Bunj, South Sudan, June 6, 2012 (SSNA) — The latest wave of fighting in Sudan has seen 35,000 new refugees arrive through different border zones in Upper Nile state in less than three weeks.
5,200 refugees have been relocated to Yusuf Batil, the third and newest refugee settlement in Upper Nile, leaving some 31,000 in Hofra/Rum (a new temporary transit site).
Refugees continue to cite aerial bombardments and ground fighting between the Sudanese army and SPLA-N combatants as well as food shortages resulting from their inability to cultivate fields due to the ongoing conflict. There are unconfirmed claims that certain escape routes were blocked.
Descriptions of refugees’ ordeals inside Blue Nile state point to a trend of multiple displacements. Sheikh Ramadan led a community of 250 mostly women and children from Kurmuk in western Blue Nile. He told UNHCR that for months they hosted displaced tribes in their village.
“Aerial bombings increased to the point where they became a daily occurrence, coming closer and closer to our village. As our food reserves ran out and the attacks intensified, we decided to leave.” The sheikh added that the bombings took place at night and in the early mornings, compelling the villagers to take cover in a dry stream.
Sheikh Abdallah from Magaja, in Kurmuk locality, led 375 mostly women, children and elderly persons to the border crossing at Elfoj. He told UNHCR that the trek lasted nearly five months, including several weeks in the dense forest of Kursama.
“The rains were still falling when we decided to leave, knowing the weather would shield us from attack-since moving military equipment in waterlogged muddy terrain is very difficult,” he said. He recounted how he had to pace the journey so that small children and the elderly whose feet and legs swelled terribly would not be left behind. “When we ran out of food, we ate what the forest could provide, like leaves and wild tubers.”
When the rain stopped, shortly after Sheikh Abdalla and his people left Magaja, the village was shelled and the area became one of the hotbeds of fierce fighting.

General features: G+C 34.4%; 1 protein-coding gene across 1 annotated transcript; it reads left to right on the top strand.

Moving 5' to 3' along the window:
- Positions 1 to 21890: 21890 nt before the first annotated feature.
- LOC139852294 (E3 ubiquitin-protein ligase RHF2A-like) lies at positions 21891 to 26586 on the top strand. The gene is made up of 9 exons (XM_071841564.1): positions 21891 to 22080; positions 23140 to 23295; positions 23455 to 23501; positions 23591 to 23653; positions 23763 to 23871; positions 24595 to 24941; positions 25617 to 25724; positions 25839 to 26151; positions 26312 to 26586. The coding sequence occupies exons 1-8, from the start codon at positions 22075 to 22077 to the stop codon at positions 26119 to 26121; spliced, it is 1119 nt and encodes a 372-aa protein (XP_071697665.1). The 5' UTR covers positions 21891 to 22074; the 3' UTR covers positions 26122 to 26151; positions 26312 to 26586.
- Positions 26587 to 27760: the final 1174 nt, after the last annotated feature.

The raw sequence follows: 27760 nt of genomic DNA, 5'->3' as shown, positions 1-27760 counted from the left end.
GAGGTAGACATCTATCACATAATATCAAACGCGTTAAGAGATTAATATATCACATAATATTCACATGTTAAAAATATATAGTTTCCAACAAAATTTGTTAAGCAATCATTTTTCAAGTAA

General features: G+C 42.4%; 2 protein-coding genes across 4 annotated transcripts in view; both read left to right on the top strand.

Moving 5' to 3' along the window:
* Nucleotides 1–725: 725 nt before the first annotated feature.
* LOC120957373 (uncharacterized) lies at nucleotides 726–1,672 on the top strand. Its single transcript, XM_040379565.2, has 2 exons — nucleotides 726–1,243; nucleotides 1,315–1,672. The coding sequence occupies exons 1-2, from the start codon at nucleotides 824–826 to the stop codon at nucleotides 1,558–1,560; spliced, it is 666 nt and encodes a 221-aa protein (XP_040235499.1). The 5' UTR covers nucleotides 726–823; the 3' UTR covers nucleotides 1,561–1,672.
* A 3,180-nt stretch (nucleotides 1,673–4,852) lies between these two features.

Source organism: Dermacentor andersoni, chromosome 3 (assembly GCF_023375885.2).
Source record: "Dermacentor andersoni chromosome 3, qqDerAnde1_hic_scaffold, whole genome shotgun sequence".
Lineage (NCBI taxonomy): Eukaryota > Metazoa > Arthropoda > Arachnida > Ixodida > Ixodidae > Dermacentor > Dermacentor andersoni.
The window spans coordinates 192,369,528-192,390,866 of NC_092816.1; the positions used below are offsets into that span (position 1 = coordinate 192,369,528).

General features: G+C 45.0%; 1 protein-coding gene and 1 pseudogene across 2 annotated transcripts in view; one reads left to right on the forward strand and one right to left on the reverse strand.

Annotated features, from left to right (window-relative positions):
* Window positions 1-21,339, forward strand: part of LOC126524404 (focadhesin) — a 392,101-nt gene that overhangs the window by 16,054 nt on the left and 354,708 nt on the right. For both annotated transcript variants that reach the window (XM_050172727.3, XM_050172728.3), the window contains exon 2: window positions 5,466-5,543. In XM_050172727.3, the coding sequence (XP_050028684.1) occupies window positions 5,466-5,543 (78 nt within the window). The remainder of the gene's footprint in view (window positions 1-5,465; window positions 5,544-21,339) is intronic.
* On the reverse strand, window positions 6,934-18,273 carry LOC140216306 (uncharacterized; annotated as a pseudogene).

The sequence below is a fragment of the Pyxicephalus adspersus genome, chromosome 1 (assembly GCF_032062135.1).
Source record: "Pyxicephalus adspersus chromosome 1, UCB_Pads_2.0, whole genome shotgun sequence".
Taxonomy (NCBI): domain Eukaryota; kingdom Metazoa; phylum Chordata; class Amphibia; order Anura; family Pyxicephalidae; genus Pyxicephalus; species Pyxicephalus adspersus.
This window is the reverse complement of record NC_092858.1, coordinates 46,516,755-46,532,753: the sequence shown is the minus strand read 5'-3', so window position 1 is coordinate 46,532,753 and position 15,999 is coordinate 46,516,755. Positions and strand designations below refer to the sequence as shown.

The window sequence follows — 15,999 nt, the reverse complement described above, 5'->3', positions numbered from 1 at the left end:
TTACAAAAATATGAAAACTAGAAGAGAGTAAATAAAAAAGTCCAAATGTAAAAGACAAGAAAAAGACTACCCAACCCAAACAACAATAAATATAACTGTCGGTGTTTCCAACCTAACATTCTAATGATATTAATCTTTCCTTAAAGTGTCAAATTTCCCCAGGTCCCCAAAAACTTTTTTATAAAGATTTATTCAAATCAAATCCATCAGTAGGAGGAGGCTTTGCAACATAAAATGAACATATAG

These village leaders’ accounts are reminiscent of reports by others who have fled Blue Nile state. They depict punishing journeys that involved hiding in caves and walking through forests concealed from the radar of circling aircraft, exposed to the elements and without access to proper food or water. It is not known how many perished on the way.
Fred Cussigh, UNHCR’s head of operations in the area remarked that the upsurge of new arrivals is imposing additional pressures in an already difficult humanitarian situation. “The rainy season has begun, and already-poor road conditions have deteriorated significantly. We are providing buses and trucks to move people to safer locations. Some groups of refugees are moving on their own to the camps at Doro and Jammam.” 800 exhausted refugees recently arrived in Doro through New Guffa on foot.
Cussigh confirmed that refugees are receiving medical attention and food parcels before they are relocated to safer areas. “While hunger, dehydration and exhaustion are evident amongst the new arrivals, relatively few refugees have been found to be in ill health. However, we are concerned that the situation could deteriorate for those still making their way to the border.”
Cussigh observed that the most critical operational challenge is to provide adequate potable water for all refugees and prevent the outbreak of disease. “We are working with local authorities to identify sites with reliable water sources elsewhere in Upper Nile state in order to ease pressures on the limited yield in Maban county where all of the refugee sites are presently located.” Currently partners are trucking water to refugee sites, while five rigs are operational and drilling efforts are continuing round the clock.
In the refugee settlements, communities are encouraged, and indeed prefer, to reside together in clusters in order to maintain communal structures and prevent the erosion of coping mechanisms as humanitarian actors endeavour to meet critical life-saving needs. UNHCR registers new arrivals and distributes tents, kitchen sets, jerry cans, buckets, sleeping mats and blankets. WFP provides a 30-day ration comprising sorghum, lentils and vegetable oil. MSF provides medical care while water and sanitation activities (latrines, showers, health promotion) are carried out by Oxfam, Goal and IOM.
Including the new arrivals South Sudan is currently hosting over 150,000 refugees from Sudan. Over 105,000 of these are in Upper Nile State, while a further 47,000 are in settlements further west in Unity State.
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